As a senior woman who hits the gym, this was very encouraging. Testing "a large group of generally healthy women between the ages of 65 and 75" researchers found that weight training twice a week slows white matter deterioration.
Many neurological studies have found that, by late middle age, most of us have begun developing age-related holes or lesions in our brains’ white matter, which is the material that connects and passes messages between different brain regions.
These lesions are usually asymptomatic at first; they show up on brain scans before someone notices any waning of his or her memory or thinking skills. But the lesions can widen and multiply as the years go by, shrinking our white matter and affecting our thinking. Neurological studies have found that older people with many lesions tend to have worse cognitive abilities than those whose white matter is relatively intact.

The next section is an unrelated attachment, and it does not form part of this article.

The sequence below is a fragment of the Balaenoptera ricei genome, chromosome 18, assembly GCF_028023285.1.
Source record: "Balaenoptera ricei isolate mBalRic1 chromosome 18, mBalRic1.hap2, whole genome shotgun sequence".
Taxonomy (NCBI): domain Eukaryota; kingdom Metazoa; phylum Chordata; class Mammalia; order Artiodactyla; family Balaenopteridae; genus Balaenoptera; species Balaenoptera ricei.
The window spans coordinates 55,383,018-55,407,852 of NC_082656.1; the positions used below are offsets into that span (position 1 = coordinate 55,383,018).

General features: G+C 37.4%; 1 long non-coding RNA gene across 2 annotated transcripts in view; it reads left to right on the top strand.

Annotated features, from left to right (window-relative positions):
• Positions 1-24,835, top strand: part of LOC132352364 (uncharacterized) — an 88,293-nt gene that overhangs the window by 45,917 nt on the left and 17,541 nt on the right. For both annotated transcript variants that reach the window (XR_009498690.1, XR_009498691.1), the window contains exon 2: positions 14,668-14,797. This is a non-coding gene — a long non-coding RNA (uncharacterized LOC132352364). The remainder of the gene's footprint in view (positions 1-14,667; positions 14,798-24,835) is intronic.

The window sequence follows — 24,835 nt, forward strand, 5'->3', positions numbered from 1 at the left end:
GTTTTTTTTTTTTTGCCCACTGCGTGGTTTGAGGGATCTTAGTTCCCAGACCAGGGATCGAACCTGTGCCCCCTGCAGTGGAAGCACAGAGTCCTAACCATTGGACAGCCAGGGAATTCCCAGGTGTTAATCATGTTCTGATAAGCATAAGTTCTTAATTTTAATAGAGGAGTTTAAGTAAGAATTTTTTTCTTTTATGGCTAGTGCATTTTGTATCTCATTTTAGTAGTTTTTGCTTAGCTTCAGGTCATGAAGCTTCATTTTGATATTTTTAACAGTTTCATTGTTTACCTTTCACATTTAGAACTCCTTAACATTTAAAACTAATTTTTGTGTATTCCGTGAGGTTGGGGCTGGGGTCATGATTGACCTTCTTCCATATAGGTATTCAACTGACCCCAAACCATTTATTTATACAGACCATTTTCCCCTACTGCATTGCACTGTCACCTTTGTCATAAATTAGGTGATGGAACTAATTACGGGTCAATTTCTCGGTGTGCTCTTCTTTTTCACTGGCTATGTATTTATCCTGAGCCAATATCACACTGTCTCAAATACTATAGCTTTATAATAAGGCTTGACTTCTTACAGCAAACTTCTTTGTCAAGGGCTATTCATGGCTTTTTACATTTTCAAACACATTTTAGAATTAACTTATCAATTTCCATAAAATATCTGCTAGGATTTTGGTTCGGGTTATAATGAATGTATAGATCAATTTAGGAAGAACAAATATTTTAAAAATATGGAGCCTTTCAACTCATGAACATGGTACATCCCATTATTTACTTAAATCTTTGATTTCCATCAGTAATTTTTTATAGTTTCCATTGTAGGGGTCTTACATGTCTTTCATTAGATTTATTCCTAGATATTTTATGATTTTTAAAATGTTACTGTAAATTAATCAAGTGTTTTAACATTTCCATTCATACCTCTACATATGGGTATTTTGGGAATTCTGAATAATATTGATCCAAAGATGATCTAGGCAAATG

A few encouraging past studies have suggested that regular, moderate aerobic exercise such as walking may slow the progression of white matter lesions in older people.
... changes in gait with aging may indicate and even contribute to declines in brain health, including in our white matter, scientists think.
... those who had lifted weights twice per week displayed significantly less shrinkage and tattering of their white matter than the other women.
They also walked more quickly and smoothly than the women in the other two groups.
"... exercise, including weight training, clearly “has benefit for the brain,”... we are just really now gaining an appreciation for how impactful exercise can be.”
Bottom line: light upper- and lower-body weight training twice a week is good for your brain and your gait.